Digital and climate transition? Let’s talk about it!

Some background

The telecommunications and digital sector has a significant impact on the environment due to the increasing demand for energy to power data centers, telecommunications networks and digital devices.

Indeed, the last two decades have seen the rise of IT and digital services such as online data storage (cloud services). This technological approach has become essential for companies of all sizes and from all sectors, not only to manage data storage and backup, but also to enable workers to collaborate seamlessly and flexibly with stakeholders. However, the cloud sector consumes about 200 TWh per year worldwide, or about 1% of total global electricity demand in 2018 (1) and about 2% in 2022 (2).

What responsibility for the companies of the sector?

Companies in this sector have a responsibility to reduce their carbon footprint in order to make a significant contribution to the fight against climate change. This commitment to climate change is first and foremost a contribution to corporate social responsibility, making the company an agent of change. Stakeholders such as investors, customers and employees expect companies to take concrete measures to reduce their environmental impact, notably by reducing greenhouse gases. In addition to the environmental aspect, a company that commits to the transition now will benefit from significant cost savings and market opportunities; a competitive advantage that should not be overlooked.

The sector’s GHG emissions do not only come from the production of the electricity consumed but also from the production of electronic equipment.

Transparency, a principle rarely respected

When we look in detail at the GHG emissions of digital companies, we notice that the calculation of scope 3 emissions (indirect emissions linked to the organization’s value chain) are generally only declared on a voluntary basis. They are grouped together in the global declaration of emissions by the large cloud service providers (notably Google, Amazon, Microsoft) but there is a lack of transparency in the market. This is due to the sustainability reports aggregated by organizations that do not provide the necessary data to properly explain their environmental footprint.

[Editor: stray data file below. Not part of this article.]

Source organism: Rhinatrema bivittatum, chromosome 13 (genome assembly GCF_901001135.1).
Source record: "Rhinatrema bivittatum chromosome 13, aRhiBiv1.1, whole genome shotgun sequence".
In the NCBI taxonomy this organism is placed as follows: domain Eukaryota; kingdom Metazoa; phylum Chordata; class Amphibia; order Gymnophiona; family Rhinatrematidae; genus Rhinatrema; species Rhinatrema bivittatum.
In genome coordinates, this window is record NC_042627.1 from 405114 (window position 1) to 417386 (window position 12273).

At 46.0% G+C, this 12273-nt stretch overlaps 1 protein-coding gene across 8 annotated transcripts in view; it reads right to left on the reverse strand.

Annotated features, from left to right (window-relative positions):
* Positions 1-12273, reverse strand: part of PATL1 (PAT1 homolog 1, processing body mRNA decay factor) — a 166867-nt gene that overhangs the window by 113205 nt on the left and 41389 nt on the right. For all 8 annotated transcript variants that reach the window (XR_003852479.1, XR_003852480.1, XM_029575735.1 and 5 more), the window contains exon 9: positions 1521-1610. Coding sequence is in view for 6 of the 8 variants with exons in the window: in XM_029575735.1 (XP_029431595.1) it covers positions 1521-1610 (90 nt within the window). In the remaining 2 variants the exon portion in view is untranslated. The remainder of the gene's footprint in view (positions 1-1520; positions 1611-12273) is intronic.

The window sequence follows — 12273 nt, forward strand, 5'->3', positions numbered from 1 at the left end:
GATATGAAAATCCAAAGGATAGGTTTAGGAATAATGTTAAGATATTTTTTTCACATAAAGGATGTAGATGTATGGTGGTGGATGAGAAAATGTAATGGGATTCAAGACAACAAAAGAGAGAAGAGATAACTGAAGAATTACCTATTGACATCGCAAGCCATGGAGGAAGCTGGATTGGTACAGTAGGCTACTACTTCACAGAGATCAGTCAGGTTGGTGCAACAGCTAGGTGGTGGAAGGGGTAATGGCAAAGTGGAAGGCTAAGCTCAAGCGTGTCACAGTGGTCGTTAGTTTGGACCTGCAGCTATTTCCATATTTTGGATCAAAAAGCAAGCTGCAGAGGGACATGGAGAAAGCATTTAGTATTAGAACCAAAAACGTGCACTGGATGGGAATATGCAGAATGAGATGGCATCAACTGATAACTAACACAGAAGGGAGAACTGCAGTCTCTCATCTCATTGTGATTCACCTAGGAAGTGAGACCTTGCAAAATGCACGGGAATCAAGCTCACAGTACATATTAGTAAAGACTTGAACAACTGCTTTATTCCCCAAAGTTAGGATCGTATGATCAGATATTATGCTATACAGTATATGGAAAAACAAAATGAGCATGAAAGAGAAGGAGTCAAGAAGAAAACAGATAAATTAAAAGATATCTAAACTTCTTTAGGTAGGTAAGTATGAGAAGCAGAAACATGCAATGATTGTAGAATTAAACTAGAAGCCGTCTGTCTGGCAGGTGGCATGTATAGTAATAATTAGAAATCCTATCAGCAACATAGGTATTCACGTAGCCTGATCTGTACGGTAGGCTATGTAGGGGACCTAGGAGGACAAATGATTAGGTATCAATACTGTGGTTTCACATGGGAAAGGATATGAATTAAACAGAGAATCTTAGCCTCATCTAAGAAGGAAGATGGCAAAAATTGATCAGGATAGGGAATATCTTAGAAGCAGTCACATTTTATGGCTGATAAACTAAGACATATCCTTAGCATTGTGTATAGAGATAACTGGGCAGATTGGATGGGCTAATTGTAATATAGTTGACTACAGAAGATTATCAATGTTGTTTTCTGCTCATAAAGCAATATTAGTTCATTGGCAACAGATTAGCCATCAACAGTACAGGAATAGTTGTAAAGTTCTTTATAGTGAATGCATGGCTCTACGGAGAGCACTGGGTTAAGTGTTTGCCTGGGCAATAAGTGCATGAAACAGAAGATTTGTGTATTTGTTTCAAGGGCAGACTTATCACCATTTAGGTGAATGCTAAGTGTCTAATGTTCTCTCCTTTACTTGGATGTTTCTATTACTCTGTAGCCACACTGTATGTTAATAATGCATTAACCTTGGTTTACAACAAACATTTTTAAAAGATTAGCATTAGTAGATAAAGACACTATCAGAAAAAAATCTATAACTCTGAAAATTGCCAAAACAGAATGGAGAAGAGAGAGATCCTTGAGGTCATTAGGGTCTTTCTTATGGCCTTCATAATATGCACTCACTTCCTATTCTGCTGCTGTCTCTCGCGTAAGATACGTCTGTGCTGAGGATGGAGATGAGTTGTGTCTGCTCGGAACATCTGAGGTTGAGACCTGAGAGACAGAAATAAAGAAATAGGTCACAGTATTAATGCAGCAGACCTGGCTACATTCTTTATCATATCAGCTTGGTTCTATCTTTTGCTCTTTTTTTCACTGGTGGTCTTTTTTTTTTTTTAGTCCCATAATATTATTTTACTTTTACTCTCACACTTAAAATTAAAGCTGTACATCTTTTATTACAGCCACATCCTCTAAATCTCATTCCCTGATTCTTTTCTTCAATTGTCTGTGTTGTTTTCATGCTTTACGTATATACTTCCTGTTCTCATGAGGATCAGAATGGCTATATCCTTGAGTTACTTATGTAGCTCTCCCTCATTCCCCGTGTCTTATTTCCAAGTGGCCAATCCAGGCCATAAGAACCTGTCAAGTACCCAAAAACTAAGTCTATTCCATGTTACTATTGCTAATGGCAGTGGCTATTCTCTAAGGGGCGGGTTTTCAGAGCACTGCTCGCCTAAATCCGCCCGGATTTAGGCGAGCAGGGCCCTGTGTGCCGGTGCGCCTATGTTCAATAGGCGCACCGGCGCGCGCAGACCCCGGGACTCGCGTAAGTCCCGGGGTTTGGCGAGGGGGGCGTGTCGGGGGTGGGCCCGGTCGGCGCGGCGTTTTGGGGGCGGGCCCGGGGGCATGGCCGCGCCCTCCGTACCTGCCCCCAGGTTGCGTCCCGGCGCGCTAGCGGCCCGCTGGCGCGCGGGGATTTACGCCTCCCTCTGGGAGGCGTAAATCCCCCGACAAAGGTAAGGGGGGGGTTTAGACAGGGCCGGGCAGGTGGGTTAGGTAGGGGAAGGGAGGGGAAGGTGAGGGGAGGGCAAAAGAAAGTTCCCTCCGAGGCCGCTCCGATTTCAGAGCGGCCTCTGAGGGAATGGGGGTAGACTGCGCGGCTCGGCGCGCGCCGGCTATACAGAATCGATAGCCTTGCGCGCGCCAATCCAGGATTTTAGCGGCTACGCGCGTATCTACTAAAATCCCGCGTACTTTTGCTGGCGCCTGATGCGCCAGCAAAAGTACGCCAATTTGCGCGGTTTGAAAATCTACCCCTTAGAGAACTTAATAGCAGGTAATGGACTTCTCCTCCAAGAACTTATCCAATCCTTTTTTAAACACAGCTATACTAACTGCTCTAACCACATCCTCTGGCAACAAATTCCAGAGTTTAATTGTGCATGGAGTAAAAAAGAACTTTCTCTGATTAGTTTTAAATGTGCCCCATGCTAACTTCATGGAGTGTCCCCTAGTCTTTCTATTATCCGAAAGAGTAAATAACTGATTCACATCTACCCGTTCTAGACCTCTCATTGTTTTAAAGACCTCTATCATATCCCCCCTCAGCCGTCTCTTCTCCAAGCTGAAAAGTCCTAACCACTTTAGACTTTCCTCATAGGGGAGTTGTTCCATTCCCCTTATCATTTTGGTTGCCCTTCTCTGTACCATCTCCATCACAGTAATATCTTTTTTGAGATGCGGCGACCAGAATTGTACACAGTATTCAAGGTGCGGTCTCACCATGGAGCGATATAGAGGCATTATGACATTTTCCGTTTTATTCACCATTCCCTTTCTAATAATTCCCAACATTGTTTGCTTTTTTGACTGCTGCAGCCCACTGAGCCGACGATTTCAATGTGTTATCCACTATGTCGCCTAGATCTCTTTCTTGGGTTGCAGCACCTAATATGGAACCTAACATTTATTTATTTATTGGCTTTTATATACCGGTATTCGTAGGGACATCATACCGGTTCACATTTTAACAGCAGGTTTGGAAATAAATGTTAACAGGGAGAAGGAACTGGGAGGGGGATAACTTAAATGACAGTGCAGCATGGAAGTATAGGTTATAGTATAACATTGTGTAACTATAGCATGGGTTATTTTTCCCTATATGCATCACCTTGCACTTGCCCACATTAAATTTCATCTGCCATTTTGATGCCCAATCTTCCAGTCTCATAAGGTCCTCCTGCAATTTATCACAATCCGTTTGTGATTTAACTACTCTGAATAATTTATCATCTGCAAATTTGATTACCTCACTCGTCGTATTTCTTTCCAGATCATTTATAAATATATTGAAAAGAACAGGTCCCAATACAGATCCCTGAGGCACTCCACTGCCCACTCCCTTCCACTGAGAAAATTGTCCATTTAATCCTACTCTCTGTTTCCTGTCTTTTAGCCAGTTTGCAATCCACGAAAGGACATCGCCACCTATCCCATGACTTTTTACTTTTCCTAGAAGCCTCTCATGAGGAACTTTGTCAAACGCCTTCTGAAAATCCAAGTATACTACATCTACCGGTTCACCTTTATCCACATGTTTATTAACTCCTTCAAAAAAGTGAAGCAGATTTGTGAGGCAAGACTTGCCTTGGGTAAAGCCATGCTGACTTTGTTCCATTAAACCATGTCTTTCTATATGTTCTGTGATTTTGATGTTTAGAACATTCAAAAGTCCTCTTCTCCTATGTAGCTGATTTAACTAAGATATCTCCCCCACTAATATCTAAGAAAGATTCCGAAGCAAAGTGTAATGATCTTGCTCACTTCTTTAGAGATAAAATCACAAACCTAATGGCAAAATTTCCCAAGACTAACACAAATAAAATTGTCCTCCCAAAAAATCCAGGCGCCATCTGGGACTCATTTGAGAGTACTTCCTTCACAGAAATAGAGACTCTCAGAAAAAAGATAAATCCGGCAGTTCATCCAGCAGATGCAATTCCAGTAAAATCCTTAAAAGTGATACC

• Take action now!

It is essential to address the issue of climate change in your business strategies today. There are various solutions to reduce the sector’s GHG emissions, including the use of renewable energy sources, optimizing your data centers (by reducing carbon intensity, water consumption, and considering the lifespan of data center equipment) and reducing energy consumption. Raising awareness among your employees is a way to catalyze your teams and unite them around a common project.

Making a public commitment to the SBTi initiative by setting reduction targets for the ICT sector3 is a critical step in maintaining your competitive advantage. By adopting more sustainable practices, companies can help protect the environment and create a more sustainable future.

If you would like to learn more about this topic or receive support in decarbonizing your business, our teams are available to meet your needs and build your GHG reduction strategy together.

Will you be the next company to begin or continue your climate transition?




Ernesto Rodriguez-Sanchez

Ernesto Rodriguez-Sanchez

Henri Gilmant

Charlotte Hulin


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